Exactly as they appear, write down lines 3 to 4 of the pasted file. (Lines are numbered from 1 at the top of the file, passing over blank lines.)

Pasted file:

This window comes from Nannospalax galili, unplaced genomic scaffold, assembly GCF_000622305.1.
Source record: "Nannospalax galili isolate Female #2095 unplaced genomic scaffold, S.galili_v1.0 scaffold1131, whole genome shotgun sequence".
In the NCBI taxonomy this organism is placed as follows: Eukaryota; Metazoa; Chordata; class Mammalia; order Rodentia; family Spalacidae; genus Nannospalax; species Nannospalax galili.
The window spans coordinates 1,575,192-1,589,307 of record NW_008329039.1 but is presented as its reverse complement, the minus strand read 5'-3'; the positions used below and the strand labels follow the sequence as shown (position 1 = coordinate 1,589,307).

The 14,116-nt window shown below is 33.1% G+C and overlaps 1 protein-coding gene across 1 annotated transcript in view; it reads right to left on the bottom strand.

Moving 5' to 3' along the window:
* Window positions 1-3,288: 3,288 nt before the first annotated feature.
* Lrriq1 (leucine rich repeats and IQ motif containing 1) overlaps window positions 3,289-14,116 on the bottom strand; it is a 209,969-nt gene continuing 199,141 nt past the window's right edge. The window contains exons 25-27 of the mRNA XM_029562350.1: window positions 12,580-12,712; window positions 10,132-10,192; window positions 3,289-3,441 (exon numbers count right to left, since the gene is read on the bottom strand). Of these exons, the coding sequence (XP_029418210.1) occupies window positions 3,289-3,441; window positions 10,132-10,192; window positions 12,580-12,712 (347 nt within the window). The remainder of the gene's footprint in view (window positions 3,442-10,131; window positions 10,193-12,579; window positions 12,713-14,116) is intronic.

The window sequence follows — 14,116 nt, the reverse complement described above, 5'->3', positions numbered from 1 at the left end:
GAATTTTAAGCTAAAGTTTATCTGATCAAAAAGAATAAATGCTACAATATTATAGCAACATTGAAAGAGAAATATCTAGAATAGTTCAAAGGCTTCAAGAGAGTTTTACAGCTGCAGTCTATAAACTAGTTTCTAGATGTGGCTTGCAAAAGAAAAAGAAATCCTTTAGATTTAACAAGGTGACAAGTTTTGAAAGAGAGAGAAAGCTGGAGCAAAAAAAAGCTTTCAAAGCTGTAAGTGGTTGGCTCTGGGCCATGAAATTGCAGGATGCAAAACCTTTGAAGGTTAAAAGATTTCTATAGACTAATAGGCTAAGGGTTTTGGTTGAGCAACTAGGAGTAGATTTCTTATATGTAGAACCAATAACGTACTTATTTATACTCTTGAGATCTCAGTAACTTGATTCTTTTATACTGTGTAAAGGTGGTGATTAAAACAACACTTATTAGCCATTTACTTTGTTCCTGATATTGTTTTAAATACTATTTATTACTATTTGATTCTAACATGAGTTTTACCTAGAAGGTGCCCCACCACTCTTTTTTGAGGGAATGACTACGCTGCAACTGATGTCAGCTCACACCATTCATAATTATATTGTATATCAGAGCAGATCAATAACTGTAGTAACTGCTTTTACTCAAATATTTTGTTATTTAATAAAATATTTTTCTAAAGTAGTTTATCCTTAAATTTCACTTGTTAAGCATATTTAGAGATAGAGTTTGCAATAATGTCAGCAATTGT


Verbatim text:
In the NCBI taxonomy this organism is placed as follows: Eukaryota; Metazoa; Chordata; class Mammalia; order Rodentia; family Spalacidae; genus Nannospalax; species Nannospalax galili.
The window spans coordinates 1,575,192-1,589,307 of record NW_008329039.1 but is presented as its reverse complement, the minus strand read 5'-3'; the positions used below and the strand labels follow the sequence as shown (position 1 = coordinate 1,589,307).